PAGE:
Ex: We call it a strong mental distemper. Our dog suffered from distemper (a very serious viral disease).

3. State of Health, Experience


Illness and sickness stand the middle ground in that they are also abstract nouns used in the medical discourse, but are connected more or less with the experience of being ill or sick. Illness is occasionally used to refer specifically to the patient's personal experience of his or her disease. Ex: From the flu to nosebleeds to broken bones, we've got you covered from head to toe with tons of info about common illnesses and injuries. In this model [8], it is possible for a person to be diseased without being ill, (to have an objectively definable, but asymptomatic, medical condition), and to be ill without being diseased (such as when a person perceives a normal experience as a medical condition, or medicalizes a non-disease situation in his or her life). Illness is also often a collection of evolved responses. The adjective ill which is the root morpheme of illness also enter into numerous phraseological units, directly or indirectly relating to medical states: to be ill, ill-disposed, ill-at ease, etc. Illness is also used to indicate occupational disorders: industrial illness, but occupational disease Sickness denotes a pathological condition of mind or body; the condition of being sick; like illness it is more oriented to the symptoms, to the actual experience. Ex: These symptoms could also be due do more serious sicknesses, so you might want to consult a vet. Sickness is derivative of sick, which has meaning outside the medical context, although pertaining to the same semantic domain: be sick of, on sick leave, etc.B. Textural Scars:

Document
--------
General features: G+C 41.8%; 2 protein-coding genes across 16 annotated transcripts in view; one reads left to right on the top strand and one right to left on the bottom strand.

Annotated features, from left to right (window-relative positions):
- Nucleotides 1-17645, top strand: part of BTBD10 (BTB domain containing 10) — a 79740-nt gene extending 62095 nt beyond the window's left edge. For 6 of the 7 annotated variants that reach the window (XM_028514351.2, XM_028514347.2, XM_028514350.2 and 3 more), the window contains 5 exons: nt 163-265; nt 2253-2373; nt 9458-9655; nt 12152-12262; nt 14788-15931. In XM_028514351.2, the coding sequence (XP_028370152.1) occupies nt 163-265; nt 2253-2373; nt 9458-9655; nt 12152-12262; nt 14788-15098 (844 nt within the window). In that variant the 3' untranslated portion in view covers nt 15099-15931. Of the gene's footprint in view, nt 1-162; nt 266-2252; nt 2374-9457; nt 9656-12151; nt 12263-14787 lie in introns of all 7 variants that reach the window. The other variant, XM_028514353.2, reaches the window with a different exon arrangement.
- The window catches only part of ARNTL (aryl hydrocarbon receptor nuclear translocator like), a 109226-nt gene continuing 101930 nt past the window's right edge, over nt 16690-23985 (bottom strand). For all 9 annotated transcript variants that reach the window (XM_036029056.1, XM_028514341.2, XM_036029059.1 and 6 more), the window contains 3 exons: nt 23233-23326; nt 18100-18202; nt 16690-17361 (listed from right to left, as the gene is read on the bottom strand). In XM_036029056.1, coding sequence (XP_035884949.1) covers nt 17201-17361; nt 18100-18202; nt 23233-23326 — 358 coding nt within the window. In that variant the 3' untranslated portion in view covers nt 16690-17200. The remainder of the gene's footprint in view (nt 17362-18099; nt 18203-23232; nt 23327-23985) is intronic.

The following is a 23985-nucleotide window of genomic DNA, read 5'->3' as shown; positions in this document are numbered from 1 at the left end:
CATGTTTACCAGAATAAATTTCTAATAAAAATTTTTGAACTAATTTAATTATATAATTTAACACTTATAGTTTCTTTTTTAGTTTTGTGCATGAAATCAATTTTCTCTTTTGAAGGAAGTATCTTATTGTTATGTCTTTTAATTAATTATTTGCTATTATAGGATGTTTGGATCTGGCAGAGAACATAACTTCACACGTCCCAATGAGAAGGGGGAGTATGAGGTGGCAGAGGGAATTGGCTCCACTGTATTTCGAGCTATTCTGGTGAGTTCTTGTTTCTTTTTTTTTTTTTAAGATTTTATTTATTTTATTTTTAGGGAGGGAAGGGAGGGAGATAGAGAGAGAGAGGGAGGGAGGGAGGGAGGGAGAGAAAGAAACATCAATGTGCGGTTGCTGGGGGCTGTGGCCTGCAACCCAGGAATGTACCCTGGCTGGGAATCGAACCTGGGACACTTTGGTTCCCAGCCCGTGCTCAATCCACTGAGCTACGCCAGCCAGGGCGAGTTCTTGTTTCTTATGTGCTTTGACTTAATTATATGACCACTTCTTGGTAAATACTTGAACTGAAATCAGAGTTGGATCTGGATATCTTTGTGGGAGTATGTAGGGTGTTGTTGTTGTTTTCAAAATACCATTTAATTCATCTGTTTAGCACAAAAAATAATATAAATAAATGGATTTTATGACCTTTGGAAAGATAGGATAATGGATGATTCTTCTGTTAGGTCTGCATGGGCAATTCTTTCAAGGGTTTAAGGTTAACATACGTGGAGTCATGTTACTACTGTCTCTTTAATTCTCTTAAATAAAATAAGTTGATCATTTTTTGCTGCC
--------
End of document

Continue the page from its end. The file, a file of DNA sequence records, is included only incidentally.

4. Experience, Strength, Age


Ailment,

Acuteness,

Permanence,
infirmity,

malady,

indisposition,